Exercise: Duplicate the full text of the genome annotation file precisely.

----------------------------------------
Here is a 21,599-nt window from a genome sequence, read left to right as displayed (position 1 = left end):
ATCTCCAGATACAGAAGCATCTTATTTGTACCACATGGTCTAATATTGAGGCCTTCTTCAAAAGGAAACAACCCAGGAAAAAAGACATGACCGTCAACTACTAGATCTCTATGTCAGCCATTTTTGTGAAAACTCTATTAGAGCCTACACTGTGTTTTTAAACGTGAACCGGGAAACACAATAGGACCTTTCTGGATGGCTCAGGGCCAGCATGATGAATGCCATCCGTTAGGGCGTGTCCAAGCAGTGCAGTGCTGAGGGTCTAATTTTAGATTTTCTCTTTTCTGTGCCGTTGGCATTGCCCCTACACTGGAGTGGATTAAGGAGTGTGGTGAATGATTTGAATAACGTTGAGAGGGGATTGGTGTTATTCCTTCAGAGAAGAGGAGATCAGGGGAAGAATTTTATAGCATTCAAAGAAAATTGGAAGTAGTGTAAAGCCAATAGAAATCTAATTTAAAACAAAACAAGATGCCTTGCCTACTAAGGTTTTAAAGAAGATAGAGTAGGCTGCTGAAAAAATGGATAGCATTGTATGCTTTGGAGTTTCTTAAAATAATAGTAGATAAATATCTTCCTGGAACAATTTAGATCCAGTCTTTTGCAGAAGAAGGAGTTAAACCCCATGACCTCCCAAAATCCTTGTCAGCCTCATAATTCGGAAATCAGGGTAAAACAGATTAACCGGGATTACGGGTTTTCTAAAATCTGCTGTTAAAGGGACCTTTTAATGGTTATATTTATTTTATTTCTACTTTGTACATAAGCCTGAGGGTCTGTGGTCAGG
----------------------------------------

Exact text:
Here is a 21,599-nt window from a genome sequence, read left to right as displayed (position 1 = left end):
ATCTCCAGATACAGAAGCATCTTATTTGTACCACATGGTCTAATATTGAGGCCTTCTTCAAAAGGAAACAACCCAGGAAAAAAGACATGACCGTCAACTACTAGATCTCTATGTCAGCCATTTTTGTGAAAACTCTATTAGAGCCTACACTGTGTTTTTAAACGTGAACCGGGAAACACAATAGGACCTTTCTGGATGGCTCAGGGCCAGCATGATGAATGCCATCCGTTAGGGCGTGTCCAAGCAGTGCAGTGCTGAGGGTCTAATTTTAGATTTTCTCTTTTCTGTGCCGTTGGCATTGCCCCTACACTGGAGTGGATTAAGGAGTGTGGTGAATGATTTGAATAACGTTGAGAGGGGATTGGTGTTATTCCTTCAGAGAAGAGGAGATCAGGGGAAGAATTTTATAGCATTCAAAGAAAATTGGAAGTAGTGTAAAGCCAATAGAAATCTAATTTAAAACAAAACAAGATGCCTTGCCTACTAAGGTTTTAAAGAAGATAGAGTAGGCTGCTGAAAAAATGGATAGCATTGTATGCTTTGGAGTTTCTTAAAATAATAGTAGATAAATATCTTCCTGGAACAATTTAGATCCAGTCTTTTGCAGAAGAAGGAGTTAAACCCCATGACCTCCCAAAATCCTTGTCAGCCTCATAATTCGGAAATCAGGGTAAAACAGATTAACCGGGATTACGGGTTTTCTAAAATCTGCTGTTAAAGGGACCTTTTAATGGTTATATTTATTTTATTTCTACTTTGTACATAAGCCTGAGGGTCTGTGGTCAGG